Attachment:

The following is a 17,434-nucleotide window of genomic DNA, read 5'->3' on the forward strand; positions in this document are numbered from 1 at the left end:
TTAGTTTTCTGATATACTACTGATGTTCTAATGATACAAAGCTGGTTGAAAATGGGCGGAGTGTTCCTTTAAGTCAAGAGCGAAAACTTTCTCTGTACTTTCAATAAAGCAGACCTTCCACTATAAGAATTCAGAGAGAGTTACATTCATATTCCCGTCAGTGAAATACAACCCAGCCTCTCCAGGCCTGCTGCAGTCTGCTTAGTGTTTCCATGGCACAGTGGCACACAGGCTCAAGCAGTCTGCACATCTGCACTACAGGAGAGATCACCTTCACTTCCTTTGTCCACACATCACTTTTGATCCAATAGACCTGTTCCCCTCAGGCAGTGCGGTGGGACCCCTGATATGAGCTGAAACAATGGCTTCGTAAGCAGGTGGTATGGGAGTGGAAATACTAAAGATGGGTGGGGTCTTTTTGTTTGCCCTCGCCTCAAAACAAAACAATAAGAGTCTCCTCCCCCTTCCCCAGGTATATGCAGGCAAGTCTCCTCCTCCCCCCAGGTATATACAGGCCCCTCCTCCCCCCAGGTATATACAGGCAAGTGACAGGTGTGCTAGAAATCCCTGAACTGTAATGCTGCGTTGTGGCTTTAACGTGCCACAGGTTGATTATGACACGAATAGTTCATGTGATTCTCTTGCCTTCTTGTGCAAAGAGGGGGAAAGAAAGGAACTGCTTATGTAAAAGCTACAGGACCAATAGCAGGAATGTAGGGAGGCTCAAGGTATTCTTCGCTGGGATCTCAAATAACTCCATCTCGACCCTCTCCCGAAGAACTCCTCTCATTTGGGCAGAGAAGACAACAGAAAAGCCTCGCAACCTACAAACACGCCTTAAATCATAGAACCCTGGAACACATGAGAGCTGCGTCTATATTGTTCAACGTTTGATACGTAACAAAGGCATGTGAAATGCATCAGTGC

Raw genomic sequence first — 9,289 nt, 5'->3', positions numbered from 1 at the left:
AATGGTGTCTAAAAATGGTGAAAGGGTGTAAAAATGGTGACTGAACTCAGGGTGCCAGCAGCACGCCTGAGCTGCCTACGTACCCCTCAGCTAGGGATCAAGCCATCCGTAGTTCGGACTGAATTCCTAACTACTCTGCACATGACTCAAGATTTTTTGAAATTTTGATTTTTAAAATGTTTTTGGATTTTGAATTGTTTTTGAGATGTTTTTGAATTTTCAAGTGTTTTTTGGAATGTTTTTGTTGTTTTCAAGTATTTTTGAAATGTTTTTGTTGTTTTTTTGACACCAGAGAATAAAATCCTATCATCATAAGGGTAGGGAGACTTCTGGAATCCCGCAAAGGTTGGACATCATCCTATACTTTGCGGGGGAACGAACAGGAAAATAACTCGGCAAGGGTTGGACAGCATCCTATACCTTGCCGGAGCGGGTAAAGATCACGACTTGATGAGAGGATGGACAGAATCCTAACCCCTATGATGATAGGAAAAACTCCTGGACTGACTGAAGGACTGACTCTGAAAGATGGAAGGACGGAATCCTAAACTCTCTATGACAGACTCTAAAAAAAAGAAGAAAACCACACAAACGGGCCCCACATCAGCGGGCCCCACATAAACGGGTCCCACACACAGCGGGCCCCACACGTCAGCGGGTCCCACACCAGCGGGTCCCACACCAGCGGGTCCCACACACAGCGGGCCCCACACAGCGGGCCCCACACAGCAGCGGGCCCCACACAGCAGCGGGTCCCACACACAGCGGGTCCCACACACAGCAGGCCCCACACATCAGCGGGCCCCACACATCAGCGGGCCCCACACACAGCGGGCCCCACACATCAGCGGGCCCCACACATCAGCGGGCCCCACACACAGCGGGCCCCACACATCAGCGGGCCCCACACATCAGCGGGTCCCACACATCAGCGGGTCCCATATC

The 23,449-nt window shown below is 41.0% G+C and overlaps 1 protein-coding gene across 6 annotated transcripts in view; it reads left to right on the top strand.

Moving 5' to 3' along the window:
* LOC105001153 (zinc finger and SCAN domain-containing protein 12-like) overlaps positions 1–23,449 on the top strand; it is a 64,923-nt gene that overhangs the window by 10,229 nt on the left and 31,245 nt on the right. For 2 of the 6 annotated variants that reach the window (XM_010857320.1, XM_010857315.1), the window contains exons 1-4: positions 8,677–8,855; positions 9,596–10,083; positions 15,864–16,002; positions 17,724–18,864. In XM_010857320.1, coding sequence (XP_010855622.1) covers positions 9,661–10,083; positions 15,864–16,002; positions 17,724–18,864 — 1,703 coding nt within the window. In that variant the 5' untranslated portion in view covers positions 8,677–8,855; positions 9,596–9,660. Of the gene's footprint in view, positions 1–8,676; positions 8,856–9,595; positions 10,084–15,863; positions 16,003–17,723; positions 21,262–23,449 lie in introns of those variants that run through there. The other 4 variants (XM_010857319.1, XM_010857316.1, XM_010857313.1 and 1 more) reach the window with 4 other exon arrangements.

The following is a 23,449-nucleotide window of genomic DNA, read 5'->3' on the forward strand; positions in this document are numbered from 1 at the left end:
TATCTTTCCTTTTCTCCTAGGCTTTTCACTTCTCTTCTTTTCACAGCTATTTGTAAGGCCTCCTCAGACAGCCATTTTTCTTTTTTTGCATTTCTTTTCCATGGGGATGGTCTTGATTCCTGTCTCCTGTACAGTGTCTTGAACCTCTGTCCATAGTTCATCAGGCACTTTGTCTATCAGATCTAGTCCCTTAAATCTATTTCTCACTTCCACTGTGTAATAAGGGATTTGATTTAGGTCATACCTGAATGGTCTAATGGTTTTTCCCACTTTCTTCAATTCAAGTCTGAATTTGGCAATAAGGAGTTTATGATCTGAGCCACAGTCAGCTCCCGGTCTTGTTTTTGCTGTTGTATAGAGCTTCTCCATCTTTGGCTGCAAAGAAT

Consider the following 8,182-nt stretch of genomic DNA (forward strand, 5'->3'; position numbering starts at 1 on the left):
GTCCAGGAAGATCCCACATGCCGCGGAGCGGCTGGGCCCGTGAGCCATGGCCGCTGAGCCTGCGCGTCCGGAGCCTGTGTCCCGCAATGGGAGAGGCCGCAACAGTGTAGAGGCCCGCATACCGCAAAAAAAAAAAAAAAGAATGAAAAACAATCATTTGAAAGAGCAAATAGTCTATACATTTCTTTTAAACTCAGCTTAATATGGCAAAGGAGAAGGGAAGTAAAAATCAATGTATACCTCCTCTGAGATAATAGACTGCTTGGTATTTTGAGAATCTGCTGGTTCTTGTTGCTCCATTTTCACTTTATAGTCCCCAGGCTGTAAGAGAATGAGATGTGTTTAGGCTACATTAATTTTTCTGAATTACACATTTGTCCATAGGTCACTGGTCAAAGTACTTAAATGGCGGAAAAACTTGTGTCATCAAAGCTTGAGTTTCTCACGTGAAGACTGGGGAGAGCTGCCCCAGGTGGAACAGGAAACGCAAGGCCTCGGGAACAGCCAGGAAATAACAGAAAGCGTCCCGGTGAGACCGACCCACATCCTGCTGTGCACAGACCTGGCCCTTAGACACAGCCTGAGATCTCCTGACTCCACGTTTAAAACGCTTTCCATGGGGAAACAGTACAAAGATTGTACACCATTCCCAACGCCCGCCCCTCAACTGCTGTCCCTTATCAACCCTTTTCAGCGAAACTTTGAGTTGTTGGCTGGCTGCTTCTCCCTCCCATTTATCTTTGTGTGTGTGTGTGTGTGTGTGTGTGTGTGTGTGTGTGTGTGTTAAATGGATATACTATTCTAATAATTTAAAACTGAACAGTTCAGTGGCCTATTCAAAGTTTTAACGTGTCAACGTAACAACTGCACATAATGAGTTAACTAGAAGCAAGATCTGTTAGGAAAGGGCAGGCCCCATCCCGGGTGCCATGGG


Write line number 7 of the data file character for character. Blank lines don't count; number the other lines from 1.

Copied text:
* LOC105001153 (zinc finger and SCAN domain-containing protein 12-like) overlaps positions 1–23,449 on the top strand; it is a 64,923-nt gene that overhangs the window by 10,229 nt on the left and 31,245 nt on the right. For 2 of the 6 annotated variants that reach the window (XM_010857320.1, XM_010857315.1), the window contains exons 1-4: positions 8,677–8,855; positions 9,596–10,083; positions 15,864–16,002; positions 17,724–18,864. In XM_010857320.1, coding sequence (XP_010855622.1) covers positions 9,661–10,083; positions 15,864–16,002; positions 17,724–18,864 — 1,703 coding nt within the window. In that variant the 5' untranslated portion in view covers positions 8,677–8,855; positions 9,596–9,660. Of the gene's footprint in view, positions 1–8,676; positions 8,856–9,595; positions 10,084–15,863; positions 16,003–17,723; positions 21,262–23,449 lie in introns of those variants that run through there. The other 4 variants (XM_010857319.1, XM_010857316.1, XM_010857313.1 and 1 more) reach the window with 4 other exon arrangements.